Summary: Reproof is a very positive use of speech, provided it's motivated by love and directed by wisdom. Rebuke is not pleasant to our fallen nature but we learn to value it for the results it brings. The best and wisest of us falls short and has much to learn &
Reproof is a very positive use of speech, provided it's motivated by love and directed by wisdom. Reproof though can be a difficult pill to swallow, but godly reproof is precious to the soul. It can be bitter to the taste but like medicine, it aids health and healing.
Rebuke or reprimand is not pleasant to our fallen nature but we learn to value it for the results it brings. The best and wisest of us falls short and has much to learn and improve. Correction is the shortest way to this improvement. If there is truth in reproof, grasps it, let it bring humbling and God will bring great good out of it.
Correction for instruction is character training. It comes through God's Word and God's acts in history and in private experience. It is vital and beneficial and when taken to heart it may involve hardship and suffering, but it yields eternal dividends.
Let's study some verses on reproof, correction, and instruction and learn how to grow still wiser.
Proverbs 10:17 (quickview)  proclaims that heeding correction gives life and keeps one on the way of life. "He is on the path of life who heeds instruction, But he who forsakes reproof goes astray" (NASB).
Those who are on the path to life not only receive instruction, but retain it. They do not let it slip by carelessness, as most do, but keep it for their own use, that they may govern themselves by it. They keep it for the benefit of others, that they may instruct them in the way of life. The way of life is the way that has true comfort in it and eternal life at the end of it.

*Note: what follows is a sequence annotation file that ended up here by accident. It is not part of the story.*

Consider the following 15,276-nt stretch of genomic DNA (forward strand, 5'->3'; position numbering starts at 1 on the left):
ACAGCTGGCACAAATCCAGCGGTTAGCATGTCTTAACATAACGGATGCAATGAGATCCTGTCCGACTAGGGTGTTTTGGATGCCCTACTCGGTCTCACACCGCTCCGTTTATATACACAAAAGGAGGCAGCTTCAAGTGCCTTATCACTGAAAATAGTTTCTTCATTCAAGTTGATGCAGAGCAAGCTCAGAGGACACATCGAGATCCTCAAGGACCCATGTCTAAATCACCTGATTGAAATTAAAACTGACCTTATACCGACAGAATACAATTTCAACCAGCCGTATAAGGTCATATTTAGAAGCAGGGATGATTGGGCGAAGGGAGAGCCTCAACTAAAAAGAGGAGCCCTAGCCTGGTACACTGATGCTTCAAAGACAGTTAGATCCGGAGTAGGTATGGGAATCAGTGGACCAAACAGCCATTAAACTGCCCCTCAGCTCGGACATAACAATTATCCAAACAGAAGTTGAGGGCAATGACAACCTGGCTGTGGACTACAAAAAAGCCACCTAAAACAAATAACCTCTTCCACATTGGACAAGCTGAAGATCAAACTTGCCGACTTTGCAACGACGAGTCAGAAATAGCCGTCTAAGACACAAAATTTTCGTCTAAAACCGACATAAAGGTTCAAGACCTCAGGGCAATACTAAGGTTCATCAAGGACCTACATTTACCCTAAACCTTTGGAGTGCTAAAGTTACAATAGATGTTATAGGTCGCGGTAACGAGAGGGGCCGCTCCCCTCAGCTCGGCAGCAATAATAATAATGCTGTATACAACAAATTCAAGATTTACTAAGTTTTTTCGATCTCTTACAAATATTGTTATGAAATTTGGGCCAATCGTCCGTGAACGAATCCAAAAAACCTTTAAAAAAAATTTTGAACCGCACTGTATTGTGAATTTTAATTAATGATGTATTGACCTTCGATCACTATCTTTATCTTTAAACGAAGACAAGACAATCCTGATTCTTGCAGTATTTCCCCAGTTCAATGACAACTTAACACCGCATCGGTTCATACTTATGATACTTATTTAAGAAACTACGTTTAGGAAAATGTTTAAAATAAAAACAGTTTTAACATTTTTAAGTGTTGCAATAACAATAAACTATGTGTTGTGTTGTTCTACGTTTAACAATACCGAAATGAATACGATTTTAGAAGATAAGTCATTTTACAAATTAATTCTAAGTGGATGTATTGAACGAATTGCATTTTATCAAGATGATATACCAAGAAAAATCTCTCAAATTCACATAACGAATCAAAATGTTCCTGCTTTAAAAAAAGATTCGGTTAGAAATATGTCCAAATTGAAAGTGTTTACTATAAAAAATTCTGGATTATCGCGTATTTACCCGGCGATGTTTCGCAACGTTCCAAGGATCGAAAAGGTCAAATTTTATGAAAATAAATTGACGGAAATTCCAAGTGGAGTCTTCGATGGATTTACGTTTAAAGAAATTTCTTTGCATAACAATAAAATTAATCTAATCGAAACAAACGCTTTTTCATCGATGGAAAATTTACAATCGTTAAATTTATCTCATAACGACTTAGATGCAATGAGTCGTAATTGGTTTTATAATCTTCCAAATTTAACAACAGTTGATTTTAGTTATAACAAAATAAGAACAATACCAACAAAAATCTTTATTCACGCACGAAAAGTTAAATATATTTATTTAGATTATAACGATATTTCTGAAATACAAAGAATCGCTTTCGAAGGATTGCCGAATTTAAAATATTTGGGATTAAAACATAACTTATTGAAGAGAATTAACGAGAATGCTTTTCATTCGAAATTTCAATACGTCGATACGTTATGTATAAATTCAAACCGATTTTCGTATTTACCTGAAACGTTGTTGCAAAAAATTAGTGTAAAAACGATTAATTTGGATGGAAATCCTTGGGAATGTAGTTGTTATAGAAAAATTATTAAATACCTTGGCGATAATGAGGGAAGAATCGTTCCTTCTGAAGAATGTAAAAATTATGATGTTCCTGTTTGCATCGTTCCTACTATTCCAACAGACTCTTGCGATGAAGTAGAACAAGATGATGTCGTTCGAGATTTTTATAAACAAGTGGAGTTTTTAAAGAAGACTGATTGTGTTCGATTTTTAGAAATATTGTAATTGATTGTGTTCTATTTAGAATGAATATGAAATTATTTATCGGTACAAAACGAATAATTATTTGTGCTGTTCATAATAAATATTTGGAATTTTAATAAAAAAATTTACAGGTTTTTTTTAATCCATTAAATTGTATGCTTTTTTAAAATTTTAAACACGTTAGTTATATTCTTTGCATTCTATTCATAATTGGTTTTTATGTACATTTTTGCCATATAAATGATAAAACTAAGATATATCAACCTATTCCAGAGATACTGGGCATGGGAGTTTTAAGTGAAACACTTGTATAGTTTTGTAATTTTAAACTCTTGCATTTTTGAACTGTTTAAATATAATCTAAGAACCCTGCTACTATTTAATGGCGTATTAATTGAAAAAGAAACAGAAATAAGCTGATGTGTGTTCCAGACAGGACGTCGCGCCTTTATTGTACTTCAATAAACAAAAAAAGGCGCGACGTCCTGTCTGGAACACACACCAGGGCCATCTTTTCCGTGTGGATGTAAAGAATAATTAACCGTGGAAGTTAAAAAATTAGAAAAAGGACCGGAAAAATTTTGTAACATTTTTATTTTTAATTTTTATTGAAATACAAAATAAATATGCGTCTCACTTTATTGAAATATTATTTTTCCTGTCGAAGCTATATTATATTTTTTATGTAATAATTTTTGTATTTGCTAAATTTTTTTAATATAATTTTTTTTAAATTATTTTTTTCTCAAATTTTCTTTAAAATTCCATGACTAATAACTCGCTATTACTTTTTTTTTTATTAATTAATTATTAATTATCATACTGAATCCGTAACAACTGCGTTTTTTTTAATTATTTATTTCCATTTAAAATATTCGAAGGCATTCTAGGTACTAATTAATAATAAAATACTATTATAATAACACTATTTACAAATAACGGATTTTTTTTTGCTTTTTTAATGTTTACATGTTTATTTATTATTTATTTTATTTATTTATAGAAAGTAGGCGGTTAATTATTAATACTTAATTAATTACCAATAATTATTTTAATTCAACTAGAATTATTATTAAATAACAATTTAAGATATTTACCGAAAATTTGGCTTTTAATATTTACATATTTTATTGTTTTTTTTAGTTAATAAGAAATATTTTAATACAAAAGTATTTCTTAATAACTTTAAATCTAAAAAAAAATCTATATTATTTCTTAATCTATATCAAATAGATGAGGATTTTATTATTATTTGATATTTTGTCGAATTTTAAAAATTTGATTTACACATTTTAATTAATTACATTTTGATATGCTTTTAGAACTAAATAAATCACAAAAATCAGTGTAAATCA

Those who go astray won't receive correction particularly concerning the true path to life. They willfully and obstinately refuse to pay attention when it is offered them. They will not be taught their duty because it reveals their faults to them. Instruction which carries reproof in it has a particular aversion to them because they have false notions of good and evil. The traveler that has missed God's way, and cannot bear to be told of it nor be shown the right way, will thus loss all sight of the way of life. [Henry, Matthew: Matthew Henry's Commentary. Vol 3, MacDonald Publ. McLean, VA. p. 846]
To love (desire or willingly accept) discipline (mûsr, "moral discipline or correction"; 1:2, 7; 10:17) shows that a person loves (desires) knowledge. He wants to be on the path to wisdom. To hate (reject and despise) correction shows that one is stupid (ba‘ar, "to be brutish or dull-minded" like an animal; also used in 30:2, "ignorant") or devoid of reasoning. [Similar thoughts are given in 12:15; 13:1, 18; 15:5, 10, 12, 31-32].
Some people desire to live in permissive families and communities where there is no check to their convictions and count those enemies who tell them the truth. They are called brutish. They don't want to be morally educated. They don't want to be reproved. They don't want to be corrected. Consequently, they learn the hard way. Because our Father is committed to bringing us into maturity, He's committed to teaching us. The question is, what will it take for us to learn? Will we learn by being corrected by the Scripture, or will we have to learn by going through brutal times? [Jon Courson's Application Commentary: Vol 2. Nashville, TN: Thomas Nelson, 2006, S. 211]